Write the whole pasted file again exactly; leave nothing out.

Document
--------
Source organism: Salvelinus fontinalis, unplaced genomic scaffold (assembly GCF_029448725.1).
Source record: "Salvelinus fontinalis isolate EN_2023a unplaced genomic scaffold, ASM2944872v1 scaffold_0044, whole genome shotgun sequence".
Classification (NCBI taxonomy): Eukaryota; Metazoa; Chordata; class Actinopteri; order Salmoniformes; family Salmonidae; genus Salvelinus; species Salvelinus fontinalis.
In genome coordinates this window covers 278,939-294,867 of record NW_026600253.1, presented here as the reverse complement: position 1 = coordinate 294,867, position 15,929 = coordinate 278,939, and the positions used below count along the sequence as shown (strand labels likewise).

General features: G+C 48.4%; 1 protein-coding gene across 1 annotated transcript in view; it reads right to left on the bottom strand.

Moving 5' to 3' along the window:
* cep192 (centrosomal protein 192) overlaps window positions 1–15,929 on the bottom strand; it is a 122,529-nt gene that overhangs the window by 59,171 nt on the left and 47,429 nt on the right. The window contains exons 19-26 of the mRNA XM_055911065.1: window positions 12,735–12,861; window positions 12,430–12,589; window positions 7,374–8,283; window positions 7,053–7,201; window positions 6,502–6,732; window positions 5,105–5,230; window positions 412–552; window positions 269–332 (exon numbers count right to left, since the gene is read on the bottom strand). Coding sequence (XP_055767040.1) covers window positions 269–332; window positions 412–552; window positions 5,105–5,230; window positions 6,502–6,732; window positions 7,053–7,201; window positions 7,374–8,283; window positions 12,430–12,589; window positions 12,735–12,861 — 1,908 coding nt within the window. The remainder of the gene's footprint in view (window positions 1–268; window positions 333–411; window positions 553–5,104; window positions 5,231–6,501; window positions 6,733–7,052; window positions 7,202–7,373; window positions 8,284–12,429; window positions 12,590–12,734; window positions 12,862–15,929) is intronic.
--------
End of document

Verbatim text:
Source organism: Salvelinus fontinalis, unplaced genomic scaffold (assembly GCF_029448725.1).
Source record: "Salvelinus fontinalis isolate EN_2023a unplaced genomic scaffold, ASM2944872v1 scaffold_0044, whole genome shotgun sequence".
Classification (NCBI taxonomy): Eukaryota; Metazoa; Chordata; class Actinopteri; order Salmoniformes; family Salmonidae; genus Salvelinus; species Salvelinus fontinalis.
In genome coordinates this window covers 278,939-294,867 of record NW_026600253.1, presented here as the reverse complement: position 1 = coordinate 294,867, position 15,929 = coordinate 278,939, and the positions used below count along the sequence as shown (strand labels likewise).

General features: G+C 48.4%; 1 protein-coding gene across 1 annotated transcript in view; it reads right to left on the bottom strand.

Moving 5' to 3' along the window:
* cep192 (centrosomal protein 192) overlaps window positions 1–15,929 on the bottom strand; it is a 122,529-nt gene that overhangs the window by 59,171 nt on the left and 47,429 nt on the right. The window contains exons 19-26 of the mRNA XM_055911065.1: window positions 12,735–12,861; window positions 12,430–12,589; window positions 7,374–8,283; window positions 7,053–7,201; window positions 6,502–6,732; window positions 5,105–5,230; window positions 412–552; window positions 269–332 (exon numbers count right to left, since the gene is read on the bottom strand). Coding sequence (XP_055767040.1) covers window positions 269–332; window positions 412–552; window positions 5,105–5,230; window positions 6,502–6,732; window positions 7,053–7,201; window positions 7,374–8,283; window positions 12,430–12,589; window positions 12,735–12,861 — 1,908 coding nt within the window. The remainder of the gene's footprint in view (window positions 1–268; window positions 333–411; window positions 553–5,104; window positions 5,231–6,501; window positions 6,733–7,052; window positions 7,202–7,373; window positions 8,284–12,429; window positions 12,590–12,734; window positions 12,862–15,929) is intronic.